We’d like to introduce Joe Brady, an employee and full-time evangelist for MAC Group who also is a phenomenal photographer, educator and speaker at workshops and schools around the USA. He will be dropping in from time to time to share his experiences, tips and images.
Having used a digital SLR for my landscape work over the past eight years, I was ready to explore what medium format digital had to offer. I’ve just returned from a photo trip through northern Arizona where I shot exclusively with the Mamiya 645AFD III coupled with a Leaf Aptus 65S digital back. What I learned was that just like the difference between 35mm and medium format film, medium format digital produces images that are a quantum leap from what even the best digital SLR can capture. The combination of larger lenses gathering more light, larger pixels on a much larger sensor and full 16-bit data capture produces stunning results with depth and clarity I had never seen before.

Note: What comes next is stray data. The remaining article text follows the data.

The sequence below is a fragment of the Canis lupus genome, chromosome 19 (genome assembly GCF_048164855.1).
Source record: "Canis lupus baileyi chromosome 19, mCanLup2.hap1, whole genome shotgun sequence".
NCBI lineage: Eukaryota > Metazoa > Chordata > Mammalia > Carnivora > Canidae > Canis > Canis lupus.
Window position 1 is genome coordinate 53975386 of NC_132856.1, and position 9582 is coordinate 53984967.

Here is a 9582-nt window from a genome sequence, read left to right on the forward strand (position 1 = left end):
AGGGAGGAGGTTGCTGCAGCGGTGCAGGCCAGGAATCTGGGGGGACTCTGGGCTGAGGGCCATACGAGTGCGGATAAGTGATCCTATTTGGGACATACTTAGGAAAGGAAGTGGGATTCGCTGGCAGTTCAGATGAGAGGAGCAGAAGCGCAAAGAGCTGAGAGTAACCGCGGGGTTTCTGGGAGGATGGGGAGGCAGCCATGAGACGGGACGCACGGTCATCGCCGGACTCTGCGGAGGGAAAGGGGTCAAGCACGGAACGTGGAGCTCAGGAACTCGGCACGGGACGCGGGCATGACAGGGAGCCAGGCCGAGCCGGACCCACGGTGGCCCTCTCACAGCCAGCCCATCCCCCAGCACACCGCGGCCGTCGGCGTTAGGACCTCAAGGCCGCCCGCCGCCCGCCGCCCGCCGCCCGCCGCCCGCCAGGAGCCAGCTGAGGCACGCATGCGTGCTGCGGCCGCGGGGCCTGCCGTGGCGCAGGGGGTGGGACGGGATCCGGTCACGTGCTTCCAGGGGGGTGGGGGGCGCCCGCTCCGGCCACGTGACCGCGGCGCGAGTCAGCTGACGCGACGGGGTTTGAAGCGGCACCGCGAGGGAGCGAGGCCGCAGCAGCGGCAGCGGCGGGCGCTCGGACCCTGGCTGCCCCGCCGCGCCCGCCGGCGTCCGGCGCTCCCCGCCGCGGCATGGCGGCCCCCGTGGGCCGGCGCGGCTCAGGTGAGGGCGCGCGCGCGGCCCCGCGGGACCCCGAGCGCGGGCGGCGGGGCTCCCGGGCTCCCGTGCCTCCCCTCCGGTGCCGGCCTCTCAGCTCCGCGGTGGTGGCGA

I’ve just begun sorting and editing all the images and have been particularly impressed with panoramics stitched together from four or five images. There’s no better way to show the grandeur of a passing storm over Monument Valley than to be able to produce a file that is 20” x 100” @ 240dpi without any interpolation! I learned during this trip to think differently about how I capture the landscape. I found myself taking more time and more carefully composing the image in-camera. With such a large, bright viewfinder it is much easier to visualize the finished composition.
I’ll soon add my thoughts on lens selection, camera specifics and Photoshop techniques specific to Landscape photography that truly bring out the beauty and detail in these images. Ansel Adams once said that “the negative is the score and the print is the performance”. This applies to digital files as well and knowing how to bring out that “digital performance” will truly make your images sing. –Joe Brady